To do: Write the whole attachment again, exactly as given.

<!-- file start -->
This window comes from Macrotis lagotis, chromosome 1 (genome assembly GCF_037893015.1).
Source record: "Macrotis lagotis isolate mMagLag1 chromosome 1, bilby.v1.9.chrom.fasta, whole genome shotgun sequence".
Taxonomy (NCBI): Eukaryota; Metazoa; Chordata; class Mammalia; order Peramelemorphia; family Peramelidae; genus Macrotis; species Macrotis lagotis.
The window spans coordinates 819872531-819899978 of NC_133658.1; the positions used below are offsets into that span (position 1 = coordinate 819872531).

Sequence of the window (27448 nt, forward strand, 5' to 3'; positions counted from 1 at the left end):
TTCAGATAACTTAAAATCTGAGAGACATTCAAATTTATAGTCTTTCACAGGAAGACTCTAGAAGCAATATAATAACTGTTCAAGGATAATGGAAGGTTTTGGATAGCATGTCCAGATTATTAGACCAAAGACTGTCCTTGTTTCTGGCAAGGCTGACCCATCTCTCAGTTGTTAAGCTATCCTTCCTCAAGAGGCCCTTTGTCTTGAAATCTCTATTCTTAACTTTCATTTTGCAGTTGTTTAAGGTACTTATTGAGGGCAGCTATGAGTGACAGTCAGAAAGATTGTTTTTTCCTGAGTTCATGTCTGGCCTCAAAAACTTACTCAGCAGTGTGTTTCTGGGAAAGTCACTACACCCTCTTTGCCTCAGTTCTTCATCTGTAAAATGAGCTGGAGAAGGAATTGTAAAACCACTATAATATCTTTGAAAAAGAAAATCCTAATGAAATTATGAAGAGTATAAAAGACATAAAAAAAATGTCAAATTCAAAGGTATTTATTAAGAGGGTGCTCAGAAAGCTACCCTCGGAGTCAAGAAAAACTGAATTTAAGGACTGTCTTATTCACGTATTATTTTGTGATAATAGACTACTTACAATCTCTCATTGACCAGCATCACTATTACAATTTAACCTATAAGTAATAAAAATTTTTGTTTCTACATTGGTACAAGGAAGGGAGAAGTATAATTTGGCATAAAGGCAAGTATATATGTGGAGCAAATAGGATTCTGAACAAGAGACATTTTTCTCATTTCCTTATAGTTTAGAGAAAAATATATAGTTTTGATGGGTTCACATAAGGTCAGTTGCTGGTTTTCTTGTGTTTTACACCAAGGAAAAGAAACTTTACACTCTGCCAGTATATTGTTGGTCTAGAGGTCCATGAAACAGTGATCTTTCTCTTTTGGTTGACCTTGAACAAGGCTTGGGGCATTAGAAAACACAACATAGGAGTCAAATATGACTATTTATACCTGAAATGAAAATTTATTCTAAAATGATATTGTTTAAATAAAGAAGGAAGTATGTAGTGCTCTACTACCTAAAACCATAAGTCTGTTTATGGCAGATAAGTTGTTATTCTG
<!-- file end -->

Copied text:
This window comes from Macrotis lagotis, chromosome 1 (genome assembly GCF_037893015.1).
Source record: "Macrotis lagotis isolate mMagLag1 chromosome 1, bilby.v1.9.chrom.fasta, whole genome shotgun sequence".
Taxonomy (NCBI): Eukaryota; Metazoa; Chordata; class Mammalia; order Peramelemorphia; family Peramelidae; genus Macrotis; species Macrotis lagotis.
The window spans coordinates 819872531-819899978 of NC_133658.1; the positions used below are offsets into that span (position 1 = coordinate 819872531).

Sequence of the window (27448 nt, forward strand, 5' to 3'; positions counted from 1 at the left end):
TTCAGATAACTTAAAATCTGAGAGACATTCAAATTTATAGTCTTTCACAGGAAGACTCTAGAAGCAATATAATAACTGTTCAAGGATAATGGAAGGTTTTGGATAGCATGTCCAGATTATTAGACCAAAGACTGTCCTTGTTTCTGGCAAGGCTGACCCATCTCTCAGTTGTTAAGCTATCCTTCCTCAAGAGGCCCTTTGTCTTGAAATCTCTATTCTTAACTTTCATTTTGCAGTTGTTTAAGGTACTTATTGAGGGCAGCTATGAGTGACAGTCAGAAAGATTGTTTTTTCCTGAGTTCATGTCTGGCCTCAAAAACTTACTCAGCAGTGTGTTTCTGGGAAAGTCACTACACCCTCTTTGCCTCAGTTCTTCATCTGTAAAATGAGCTGGAGAAGGAATTGTAAAACCACTATAATATCTTTGAAAAAGAAAATCCTAATGAAATTATGAAGAGTATAAAAGACATAAAAAAAATGTCAAATTCAAAGGTATTTATTAAGAGGGTGCTCAGAAAGCTACCCTCGGAGTCAAGAAAAACTGAATTTAAGGACTGTCTTATTCACGTATTATTTTGTGATAATAGACTACTTACAATCTCTCATTGACCAGCATCACTATTACAATTTAACCTATAAGTAATAAAAATTTTTGTTTCTACATTGGTACAAGGAAGGGAGAAGTATAATTTGGCATAAAGGCAAGTATATATGTGGAGCAAATAGGATTCTGAACAAGAGACATTTTTCTCATTTCCTTATAGTTTAGAGAAAAATATATAGTTTTGATGGGTTCACATAAGGTCAGTTGCTGGTTTTCTTGTGTTTTACACCAAGGAAAAGAAACTTTACACTCTGCCAGTATATTGTTGGTCTAGAGGTCCATGAAACAGTGATCTTTCTCTTTTGGTTGACCTTGAACAAGGCTTGGGGCATTAGAAAACACAACATAGGAGTCAAATATGACTATTTATACCTGAAATGAAAATTTATTCTAAAATGATATTGTTTAAATAAAGAAGGAAGTATGTAGTGCTCTACTACCTAAAACCATAAGTCTGTTTATGGCAGATAAGTTGTTATTCTG